4 Myths About Religious Freedom

a Holy Bible and an American flag.

Every 16th of January is Religious Freedom Day in the United States of America. All Americans claim to support religious freedom, but there is a great deal of debate about what this liberty actually means — especially around the contentious issues of gay marriage and transgender accommodations.

Religious Freedom Day commemorates the Virginia General Assembly's adoption of Thomas Jefferson's Virginia Statute for Religious Freedom on January 16, 1786. This statute removed the privileged position of the Church of England in Virginia, and set a precedent for the First Amendment to the U.S. Constitution.

That amendment, which guaranteed religious freedom for all Americans, did so both positively and negatively. "Congress shall make no law respecting an establishment of religion, or prohibiting the free exercise thereof," the text declares. This means the United States government will have no established religion — no official church which collects religious taxes or requires compulsory attendance. It also means the federal government cannot prohibit the "free exercise" of religion, which is just as important.

On this basis, I will tackle four myths about what religious freedom means, explaining why people think them and why they are wrong.

1. It really just means freedom of worship.

President Barack Obama and then-secretary of State Hillary Clinton worried many on the right when they started substituting the limited phrase "freedom of worship" for the broader "freedom of religion." This is no mere nit-picky difference. Freedom of worship refers only to the ability to practice worship in private settings like homes and churches, while freedom of religion extends to all of life.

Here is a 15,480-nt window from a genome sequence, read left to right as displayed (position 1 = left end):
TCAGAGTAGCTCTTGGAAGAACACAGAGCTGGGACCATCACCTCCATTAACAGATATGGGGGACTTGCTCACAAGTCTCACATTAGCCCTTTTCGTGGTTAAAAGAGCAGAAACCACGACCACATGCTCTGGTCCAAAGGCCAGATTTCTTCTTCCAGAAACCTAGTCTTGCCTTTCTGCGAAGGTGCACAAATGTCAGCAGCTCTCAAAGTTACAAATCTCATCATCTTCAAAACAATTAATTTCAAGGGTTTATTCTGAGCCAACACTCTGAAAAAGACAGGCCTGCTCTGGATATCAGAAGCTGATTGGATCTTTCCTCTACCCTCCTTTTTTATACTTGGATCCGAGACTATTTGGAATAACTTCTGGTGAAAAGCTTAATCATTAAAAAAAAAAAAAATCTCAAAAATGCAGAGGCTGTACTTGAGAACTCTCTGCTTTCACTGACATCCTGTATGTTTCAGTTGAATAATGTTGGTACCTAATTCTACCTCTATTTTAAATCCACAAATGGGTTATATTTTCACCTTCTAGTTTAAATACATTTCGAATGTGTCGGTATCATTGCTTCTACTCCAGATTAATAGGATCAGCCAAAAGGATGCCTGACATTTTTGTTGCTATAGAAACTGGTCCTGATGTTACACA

In 2012, Alliance Defending Freedom's Gary McCaleb pointed out that One Colorado, a gay-rights group, was trying to amend the Colorado state Constitution's definition of religious freedom. Here's the language:

In assessing whether government has burdened freedom of religion, a person’s or a religious organization’s right to act in a manner motivated by a sincerely held religious belief is the ability to engage in religious practices in the privacy of a person’s home or in the privacy of a religious organization’s established place of worship.

Limiting religious freedom to "the privacy of a person's home" or "a religious organization's established place of worship" arguably violates the First Amendment's "free exercise" clause. It would mean street preaching, Christmas caroling, and all sorts of public witnesses of faith fall outside of the meaning of religious freedom.

No, freedom of religion is more than freedom of worship. Even Obama's administration — and the 2016 Democrat Party platform itself! — showed signs of understanding this, eventually.